Acemoglu and Robinson would no doubt argue that, had it not been for the First World War, Imperial Germany would eventually have stagnated like the Soviet Union, or pressure from the aspiring middle classes would have forced a transition to an inclusive democratic state. They might also argue that it was precisely because Germany was an autocracy that it threw up a vainglorious leader like Wilhelm II who drove it to its ruin.
It’s comforting, especially for those of us that have grown up in the west, to believe that pluralist democracies will win out in the end. But looking at the history of Imperial Germany, and of its Nazi successor, I struggle to convince myself that their demise was ultimately due to being beaten by a superior system. Both German regimes came very close to winning their respective world wars. But for a couple of blunders, rubbish allies and the odd bit of bad luck, the Kaiser or Hitler could have ended up running Europe. If the Nazi regime was hampered by autocracy’s tendency to stifle innovation it didn’t show. The Germans were the first to develop the jet fighter, the assault rifle and the ballistic missile. Historians disagree over whether Germany, had it been victorious in Europe in the early 1940s, might have beaten the USA to the development of nuclear weapons. Thankfully, it’s something we’ll never know.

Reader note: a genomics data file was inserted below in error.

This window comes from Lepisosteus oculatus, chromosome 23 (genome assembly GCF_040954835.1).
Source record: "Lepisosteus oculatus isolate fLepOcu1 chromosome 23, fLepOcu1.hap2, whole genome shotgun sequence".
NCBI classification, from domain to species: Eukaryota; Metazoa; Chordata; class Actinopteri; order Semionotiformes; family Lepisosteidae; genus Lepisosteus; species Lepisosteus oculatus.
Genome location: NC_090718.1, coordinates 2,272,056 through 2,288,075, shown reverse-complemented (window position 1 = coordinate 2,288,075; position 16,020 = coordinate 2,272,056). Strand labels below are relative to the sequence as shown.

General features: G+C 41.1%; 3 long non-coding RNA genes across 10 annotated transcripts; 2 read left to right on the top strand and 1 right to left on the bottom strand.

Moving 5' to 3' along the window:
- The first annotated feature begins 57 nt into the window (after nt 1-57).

What is clear, though, is that Germany, under both its Imperial and Nazi autocracies, managed to develop dynamic, innovative and rich societies. These failed not because they were confronted by superior systems but, largely, because of strategic bad luck and bad judgement. Might China succeed where Germany failed? It’s certainly not doing too badly at the moment and, as Timothy Garton Ash pointed out last week, autocratic China is currently beating democratic India hands down.
Is it really not possible to build a rich, stable and successful state rule by an autocratic oligarchy? Must China run out of steam, as the authors of Why Nations Fail claim? To quote one of its early leaders, it’s too soon to say.
In general, I think Acemoglu and Robinson’s arguments are persuasive. Other things being equal, inclusive states tend to fare better than those run by extractive autocracies or oligarchies. What I am less convinced by, though, is the assertion that all autocracies must necessarily fail. That, until now, most of them have may simply just be down to luck.
Left Outside on the China question.